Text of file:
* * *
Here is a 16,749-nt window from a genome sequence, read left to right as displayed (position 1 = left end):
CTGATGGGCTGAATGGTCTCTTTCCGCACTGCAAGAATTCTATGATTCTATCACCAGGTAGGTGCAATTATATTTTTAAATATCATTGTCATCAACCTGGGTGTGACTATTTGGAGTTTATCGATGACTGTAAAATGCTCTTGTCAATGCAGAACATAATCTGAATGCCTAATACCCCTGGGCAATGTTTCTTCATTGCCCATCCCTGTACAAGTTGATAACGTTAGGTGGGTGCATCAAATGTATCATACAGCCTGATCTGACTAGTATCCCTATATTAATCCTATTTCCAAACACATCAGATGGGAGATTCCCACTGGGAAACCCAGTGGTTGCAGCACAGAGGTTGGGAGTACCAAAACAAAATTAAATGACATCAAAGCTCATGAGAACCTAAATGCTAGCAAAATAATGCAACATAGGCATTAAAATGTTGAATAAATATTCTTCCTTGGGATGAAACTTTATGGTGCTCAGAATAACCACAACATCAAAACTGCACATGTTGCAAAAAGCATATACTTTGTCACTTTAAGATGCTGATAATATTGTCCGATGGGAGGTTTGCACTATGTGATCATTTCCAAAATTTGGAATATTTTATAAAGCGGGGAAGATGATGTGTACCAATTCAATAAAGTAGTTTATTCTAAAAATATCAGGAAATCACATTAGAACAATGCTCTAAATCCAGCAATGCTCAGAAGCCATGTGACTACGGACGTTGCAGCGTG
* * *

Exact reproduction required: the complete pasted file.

Here is a 16,749-nt window from a genome sequence, read left to right as displayed (position 1 = left end):
CTGATGGGCTGAATGGTCTCTTTCCGCACTGCAAGAATTCTATGATTCTATCACCAGGTAGGTGCAATTATATTTTTAAATATCATTGTCATCAACCTGGGTGTGACTATTTGGAGTTTATCGATGACTGTAAAATGCTCTTGTCAATGCAGAACATAATCTGAATGCCTAATACCCCTGGGCAATGTTTCTTCATTGCCCATCCCTGTACAAGTTGATAACGTTAGGTGGGTGCATCAAATGTATCATACAGCCTGATCTGACTAGTATCCCTATATTAATCCTATTTCCAAACACATCAGATGGGAGATTCCCACTGGGAAACCCAGTGGTTGCAGCACAGAGGTTGGGAGTACCAAAACAAAATTAAATGACATCAAAGCTCATGAGAACCTAAATGCTAGCAAAATAATGCAACATAGGCATTAAAATGTTGAATAAATATTCTTCCTTGGGATGAAACTTTATGGTGCTCAGAATAACCACAACATCAAAACTGCACATGTTGCAAAAAGCATATACTTTGTCACTTTAAGATGCTGATAATATTGTCCGATGGGAGGTTTGCACTATGTGATCATTTCCAAAATTTGGAATATTTTATAAAGCGGGGAAGATGATGTGTACCAATTCAATAAAGTAGTTTATTCTAAAAATATCAGGAAATCACATTAGAACAATGCTCTAAATCCAGCAATGCTCAGAAGCCATGTGACTACGGACGTTGCAGCGTG